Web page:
Gambian children successfully treated with chloroquine can harbor and transmit Plasmodium falciparum gametocytes carrying resistance genes


Sutherland, CJ; Alloueche, A; Curtis, J; Drakeley, CJ; Ord, R; Duraisingh, M; Greenwood, BM; Pinder, M; Warhurst, D; Targett, GA; (2002) Gambian children successfully treated with chloroquine can harbor and transmit Plasmodium falciparum gametocytes carrying resistance genes. The American journal of tropical medicine and hygiene, 67 (6). pp. 578-85. ISSN 0002-9637

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Abstract

Polymorphisms in two genes of Plasmodium falciparum (P. falciparum multidrug resistance 1 [pfmdr1] and P. falciparum chloroquine [CQ] resistance transporter [pfcrt]) are associated with CQ treatment failure. We found significant linkage disequilibrium between these loci among isolates from symptomatic Gambian children (P = 0.026) and strong selection for the resistance-associated alleles pfmdr1-86Tyr and pfcrt-76Thr in children with persistent or re-emerging P. falciparum trophozoites during post-treatment follow-up (P = 1.9 x 10(-7)). Therefore, this genotype is characteristic of resistant infections among our study population. Since the long-term public health impact of parasites carrying such resistant genotypes depends upon their transmissibility, we examined the prevalence of pfmdr1-86Tyr and pfcrt-76Thr among Gambian children harboring sexual stage parasites during post-treatment follow-up. Gametocytes that emerged after successful treatment with CQ were significantly more likely to be of this genotype than were those emerging after other treatments (P = 4.83 x 10(-4)), and were infective to Anopheles mosquitoes. Therapeutic success may thus be accompanied by public health failure as cured children pass resistance genes on to mosquitoes at an enhanced rate.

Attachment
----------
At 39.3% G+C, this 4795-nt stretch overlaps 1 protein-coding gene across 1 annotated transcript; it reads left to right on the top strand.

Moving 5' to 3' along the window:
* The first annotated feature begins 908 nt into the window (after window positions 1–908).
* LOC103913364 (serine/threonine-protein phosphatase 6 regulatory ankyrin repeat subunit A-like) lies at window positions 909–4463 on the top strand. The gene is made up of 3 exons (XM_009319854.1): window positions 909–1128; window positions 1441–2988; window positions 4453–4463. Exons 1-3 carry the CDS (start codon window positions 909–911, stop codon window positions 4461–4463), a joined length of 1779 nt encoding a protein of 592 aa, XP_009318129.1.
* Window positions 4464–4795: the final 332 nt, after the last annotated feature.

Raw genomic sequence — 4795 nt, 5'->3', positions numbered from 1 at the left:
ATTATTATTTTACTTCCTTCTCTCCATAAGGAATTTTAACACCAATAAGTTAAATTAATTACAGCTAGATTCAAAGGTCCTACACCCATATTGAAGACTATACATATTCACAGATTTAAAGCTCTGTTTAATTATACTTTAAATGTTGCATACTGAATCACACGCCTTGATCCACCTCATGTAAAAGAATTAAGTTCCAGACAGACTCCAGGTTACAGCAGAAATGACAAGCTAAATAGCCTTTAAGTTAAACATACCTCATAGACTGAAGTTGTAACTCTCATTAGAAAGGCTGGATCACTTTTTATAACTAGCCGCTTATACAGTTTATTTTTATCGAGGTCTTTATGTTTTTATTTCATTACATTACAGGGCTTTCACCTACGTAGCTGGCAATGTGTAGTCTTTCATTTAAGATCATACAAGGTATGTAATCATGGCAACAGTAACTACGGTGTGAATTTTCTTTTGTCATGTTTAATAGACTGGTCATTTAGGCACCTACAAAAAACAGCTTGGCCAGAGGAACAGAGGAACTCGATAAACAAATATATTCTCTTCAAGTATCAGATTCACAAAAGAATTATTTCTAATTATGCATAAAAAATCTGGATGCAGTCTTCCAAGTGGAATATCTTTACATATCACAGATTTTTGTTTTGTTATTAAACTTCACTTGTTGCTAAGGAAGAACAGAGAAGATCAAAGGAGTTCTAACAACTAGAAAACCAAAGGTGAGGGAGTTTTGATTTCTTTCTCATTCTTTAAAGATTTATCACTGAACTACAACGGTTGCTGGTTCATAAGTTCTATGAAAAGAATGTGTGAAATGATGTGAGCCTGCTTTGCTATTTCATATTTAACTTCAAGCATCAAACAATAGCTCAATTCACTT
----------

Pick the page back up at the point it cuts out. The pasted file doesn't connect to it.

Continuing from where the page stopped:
Item Type: Article
Keywords: Animal, Anopheles/parasitology, Antimalarials/pharmacology/*therapeutic use, Chloroquine/pharmacology/*therapeutic use, DNA, Protozoan/analysis, Drug Resistance/*genetics, Gambia, Genotype, Human, Malaria, Falciparum/*drug therapy/parasitology, Membrane Proteins/genetics, Plasmodium falciparum/*drug effects/genetics/*growth &, development/pathogenicity, Polymerase Chain Reaction, Protozoan Proteins/genetics, Support, Non-U.S. Gov't, Animal, Anopheles, parasitology, Antimalarials, pharmacology, therapeutic use, Chloroquine, pharmacology, therapeutic use, DNA, Protozoan, analysis, Drug Resistance, genetics, Gambia, Genotype, Human, Malaria, Falciparum, drug therapy, parasitology, Membrane Proteins, genetics, Plasmodium falciparum, drug effects, genetics, growth & development, pathogenicity, Polymerase Chain Reaction, Protozoan Proteins, genetics, Support, Non-U.S. Gov't
Faculty and Department: Faculty of Infectious and Tropical Diseases > Dept of Pathogen Molecular Biology
Faculty of Infectious and Tropical Diseases > Dept of Disease Control
Faculty of Infectious and Tropical Diseases > Dept of Immunology and Infection
Research Centre: Antimicrobial Resistance Centre (AMR)
Malaria Centre
PubMed ID: 12518847
Web of Science ID: 180007500005
URI: http://researchonline.lshtm.ac.uk/id/eprint/16261

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